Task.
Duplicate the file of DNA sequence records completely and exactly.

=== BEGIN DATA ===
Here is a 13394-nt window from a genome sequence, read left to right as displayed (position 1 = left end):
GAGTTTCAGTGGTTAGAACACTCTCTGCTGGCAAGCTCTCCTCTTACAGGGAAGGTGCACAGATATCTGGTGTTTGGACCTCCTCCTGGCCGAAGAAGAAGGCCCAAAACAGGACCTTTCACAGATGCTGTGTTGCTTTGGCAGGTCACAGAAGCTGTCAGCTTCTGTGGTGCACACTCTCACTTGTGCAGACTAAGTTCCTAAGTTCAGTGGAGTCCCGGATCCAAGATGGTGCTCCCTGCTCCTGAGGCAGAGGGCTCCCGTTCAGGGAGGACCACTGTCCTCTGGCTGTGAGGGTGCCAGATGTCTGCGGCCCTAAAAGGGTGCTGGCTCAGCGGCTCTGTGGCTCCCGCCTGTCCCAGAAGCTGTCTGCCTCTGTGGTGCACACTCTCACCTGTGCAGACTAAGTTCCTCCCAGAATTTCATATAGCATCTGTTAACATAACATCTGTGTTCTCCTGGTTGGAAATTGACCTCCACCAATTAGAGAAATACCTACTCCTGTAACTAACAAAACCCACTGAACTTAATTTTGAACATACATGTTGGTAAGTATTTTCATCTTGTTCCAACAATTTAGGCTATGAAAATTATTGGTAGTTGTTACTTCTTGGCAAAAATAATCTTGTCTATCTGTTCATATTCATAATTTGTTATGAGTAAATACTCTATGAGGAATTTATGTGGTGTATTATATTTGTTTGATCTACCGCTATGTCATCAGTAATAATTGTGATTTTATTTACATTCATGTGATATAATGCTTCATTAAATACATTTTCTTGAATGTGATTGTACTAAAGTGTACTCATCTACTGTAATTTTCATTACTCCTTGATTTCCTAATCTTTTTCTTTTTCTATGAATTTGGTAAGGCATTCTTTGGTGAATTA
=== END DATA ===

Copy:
Here is a 13394-nt window from a genome sequence, read left to right as displayed (position 1 = left end):
GAGTTTCAGTGGTTAGAACACTCTCTGCTGGCAAGCTCTCCTCTTACAGGGAAGGTGCACAGATATCTGGTGTTTGGACCTCCTCCTGGCCGAAGAAGAAGGCCCAAAACAGGACCTTTCACAGATGCTGTGTTGCTTTGGCAGGTCACAGAAGCTGTCAGCTTCTGTGGTGCACACTCTCACTTGTGCAGACTAAGTTCCTAAGTTCAGTGGAGTCCCGGATCCAAGATGGTGCTCCCTGCTCCTGAGGCAGAGGGCTCCCGTTCAGGGAGGACCACTGTCCTCTGGCTGTGAGGGTGCCAGATGTCTGCGGCCCTAAAAGGGTGCTGGCTCAGCGGCTCTGTGGCTCCCGCCTGTCCCAGAAGCTGTCTGCCTCTGTGGTGCACACTCTCACCTGTGCAGACTAAGTTCCTCCCAGAATTTCATATAGCATCTGTTAACATAACATCTGTGTTCTCCTGGTTGGAAATTGACCTCCACCAATTAGAGAAATACCTACTCCTGTAACTAACAAAACCCACTGAACTTAATTTTGAACATACATGTTGGTAAGTATTTTCATCTTGTTCCAACAATTTAGGCTATGAAAATTATTGGTAGTTGTTACTTCTTGGCAAAAATAATCTTGTCTATCTGTTCATATTCATAATTTGTTATGAGTAAATACTCTATGAGGAATTTATGTGGTGTATTATATTTGTTTGATCTACCGCTATGTCATCAGTAATAATTGTGATTTTATTTACATTCATGTGATATAATGCTTCATTAAATACATTTTCTTGAATGTGATTGTACTAAAGTGTACTCATCTACTGTAATTTTCATTACTCCTTGATTTCCTAATCTTTTTCTTTTTCTATGAATTTGGTAAGGCATTCTTTGGTGAATTA